Let’s start with a word of warning. Don’t try this at home. Unless you are a card-carrying redneck, or otherwise skilled in the metallurgic arts, I’d advise against crude homemade firearms. Still, you can watch the video and see something that will make gun control advocates wet their pants.

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This dude here is demonstrating something that many have done before. And that’s the main evidence for my argument. In order to make a working shotgun, all you really need is a tube that can withstand the pressure of the shot-shell and a way to detonate the primer.

That and a pair of brass knockers. It must take a certain amount of courage to slam these together and place your faith in the strength of common, run of the mill pipe.

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In this case, he takes two lengths of pipe, one 3/4″ length that will slide inside a shorter cap. In the cap piece, you fix some sort of rudimentary firing pin. A 12 gauge shell will fit in the 3/4″ pipe, and the rim of the brass case will prevent it from sliding down.

Different sized pipes will fit different shells, but the 12 gauge is really the best option and the most commonly available shell.

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When you slide the improvised end-cap over the improvised barrel, and jam the two together, the improvised pin will puncture the primer and the gun will go boom.

If everything goes as it should, the projectiles will exit the end of the improvised barrel, just like it would on a shotgun. A shotgun is, at its most basic, just a smooth tube. If you want to get more fancy, you can add some wooden furniture to the gun–though I would note that this puts the tube closer to your face.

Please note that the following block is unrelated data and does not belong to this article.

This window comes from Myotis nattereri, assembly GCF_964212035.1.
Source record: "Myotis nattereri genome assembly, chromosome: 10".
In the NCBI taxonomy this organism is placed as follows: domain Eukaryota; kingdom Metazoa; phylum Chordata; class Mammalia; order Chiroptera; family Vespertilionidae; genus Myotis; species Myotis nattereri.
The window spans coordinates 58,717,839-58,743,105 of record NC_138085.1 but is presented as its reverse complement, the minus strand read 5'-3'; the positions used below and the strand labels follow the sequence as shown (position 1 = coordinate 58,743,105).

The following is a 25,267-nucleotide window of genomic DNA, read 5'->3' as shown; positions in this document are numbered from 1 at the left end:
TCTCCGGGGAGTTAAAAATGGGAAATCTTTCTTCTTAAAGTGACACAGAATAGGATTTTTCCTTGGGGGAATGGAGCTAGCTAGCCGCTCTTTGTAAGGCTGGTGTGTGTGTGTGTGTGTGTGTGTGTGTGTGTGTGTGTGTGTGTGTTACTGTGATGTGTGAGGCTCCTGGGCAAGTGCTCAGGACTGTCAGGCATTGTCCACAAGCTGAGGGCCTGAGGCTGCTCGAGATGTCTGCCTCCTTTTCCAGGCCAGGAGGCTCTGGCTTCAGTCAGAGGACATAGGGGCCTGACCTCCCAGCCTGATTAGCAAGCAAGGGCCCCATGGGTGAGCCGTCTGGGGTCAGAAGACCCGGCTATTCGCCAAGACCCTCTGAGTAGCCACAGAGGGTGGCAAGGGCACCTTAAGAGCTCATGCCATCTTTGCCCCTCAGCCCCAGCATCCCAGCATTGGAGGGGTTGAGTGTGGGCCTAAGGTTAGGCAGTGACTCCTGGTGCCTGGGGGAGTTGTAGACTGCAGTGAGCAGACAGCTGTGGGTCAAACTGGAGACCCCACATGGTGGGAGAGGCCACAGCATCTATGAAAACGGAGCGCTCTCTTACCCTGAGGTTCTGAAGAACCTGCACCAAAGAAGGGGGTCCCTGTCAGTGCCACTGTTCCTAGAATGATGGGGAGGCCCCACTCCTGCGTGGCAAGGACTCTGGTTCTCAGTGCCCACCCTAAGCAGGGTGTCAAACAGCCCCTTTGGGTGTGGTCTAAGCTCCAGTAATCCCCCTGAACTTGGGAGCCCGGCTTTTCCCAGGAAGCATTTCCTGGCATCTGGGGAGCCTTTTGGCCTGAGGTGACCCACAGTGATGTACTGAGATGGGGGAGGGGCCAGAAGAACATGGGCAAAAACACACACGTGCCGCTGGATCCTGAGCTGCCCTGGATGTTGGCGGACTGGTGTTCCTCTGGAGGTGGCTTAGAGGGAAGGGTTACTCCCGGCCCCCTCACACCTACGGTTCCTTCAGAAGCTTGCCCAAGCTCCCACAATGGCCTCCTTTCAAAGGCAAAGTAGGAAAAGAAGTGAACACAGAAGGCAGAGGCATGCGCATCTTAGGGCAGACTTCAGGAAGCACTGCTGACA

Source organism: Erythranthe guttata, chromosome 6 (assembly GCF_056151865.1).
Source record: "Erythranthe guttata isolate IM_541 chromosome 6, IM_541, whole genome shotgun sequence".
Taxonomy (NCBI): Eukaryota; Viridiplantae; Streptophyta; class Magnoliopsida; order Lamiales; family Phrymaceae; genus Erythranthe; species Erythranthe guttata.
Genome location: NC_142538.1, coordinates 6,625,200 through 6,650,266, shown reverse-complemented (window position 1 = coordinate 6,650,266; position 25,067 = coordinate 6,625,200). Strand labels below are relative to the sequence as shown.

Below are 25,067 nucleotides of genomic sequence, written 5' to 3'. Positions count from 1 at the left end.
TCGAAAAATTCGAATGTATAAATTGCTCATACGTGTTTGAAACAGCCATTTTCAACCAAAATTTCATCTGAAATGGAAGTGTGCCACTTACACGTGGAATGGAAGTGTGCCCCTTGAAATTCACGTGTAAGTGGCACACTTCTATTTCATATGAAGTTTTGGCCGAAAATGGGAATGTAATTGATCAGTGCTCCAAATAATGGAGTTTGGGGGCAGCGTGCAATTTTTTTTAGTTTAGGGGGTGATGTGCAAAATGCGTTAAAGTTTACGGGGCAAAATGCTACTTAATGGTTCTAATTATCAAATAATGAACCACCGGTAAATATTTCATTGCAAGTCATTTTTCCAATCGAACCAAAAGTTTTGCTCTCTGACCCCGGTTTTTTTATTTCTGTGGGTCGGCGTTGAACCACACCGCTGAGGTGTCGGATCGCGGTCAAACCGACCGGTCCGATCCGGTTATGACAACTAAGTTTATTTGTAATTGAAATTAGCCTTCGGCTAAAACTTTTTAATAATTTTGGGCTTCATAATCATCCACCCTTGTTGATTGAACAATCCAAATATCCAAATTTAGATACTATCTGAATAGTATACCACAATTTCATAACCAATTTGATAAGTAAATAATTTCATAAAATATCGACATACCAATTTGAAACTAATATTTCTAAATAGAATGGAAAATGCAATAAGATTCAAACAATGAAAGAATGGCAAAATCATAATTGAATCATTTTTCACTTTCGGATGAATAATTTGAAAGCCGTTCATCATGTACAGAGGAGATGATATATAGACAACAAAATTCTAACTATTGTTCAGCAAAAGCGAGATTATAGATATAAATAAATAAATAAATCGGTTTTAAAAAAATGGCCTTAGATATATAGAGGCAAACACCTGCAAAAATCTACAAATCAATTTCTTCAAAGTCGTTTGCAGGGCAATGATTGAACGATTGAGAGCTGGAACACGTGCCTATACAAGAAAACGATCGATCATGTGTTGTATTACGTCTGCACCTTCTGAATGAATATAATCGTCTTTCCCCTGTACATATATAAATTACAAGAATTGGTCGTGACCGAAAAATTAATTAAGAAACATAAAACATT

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There’s less pressure out of the open end of the barrel, so the explosion should take the path of least resistance. They’re called slap guns, or slam guns.

If you make them short enough, they’re very easily concealed. And a simple trigger mechanism will allow you to screw on the end-cap.

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Is this inherently dangerous? Of course. There’s a chance that the tube won’t support the pressure. It may not happen the first time, or the 100th–but it will eventually fail. And then you’re holding the explosion in your hands. And there are other obvious dangers–like no safety, etc.

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That misses the point, though, by about a mile. The point here is anyone can make a functional gun with a simple visit to a scrap yard. And it isn’t illegal.

As the image below shows, a box of shells could be enough to arm several people.

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If you are up on your firearm laws, you’ll know that any individual (who can legally own a gun) can build a gun for their own personal use without breaking any laws. And those guns aren’t registered, serialized, reported…. You just can’t sell it to someone else.

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This is where 3-D printing comes in. When people began making single-shot guns on their 3-D printers, gun control advocates panicked. It was too easy, they thought. But look at this. This home-brew shotgun is much, much easier than a 3-D printed pistol.

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And the gun itself is effective for many applications we typically associate with shotguns. While you won’t be shooting skeet at an Olympic level, you can defend yourself. You could even hunt.

And this is exactly why you’ll never take guns from the hands of Americans. If you try, you will have to take away all of the materials that anyone could use to build their own. Pipes. Printers. Files. Drills. The possibilities are endless and human ingenuity is boundless.

About Jackson Ford

Jackson Ford is not a car dealership in Mississippi. Actually it is a car dealership in Mississippi, but this isn't that Jackson Ford. This JF is a proud American, and he drives a Chevy.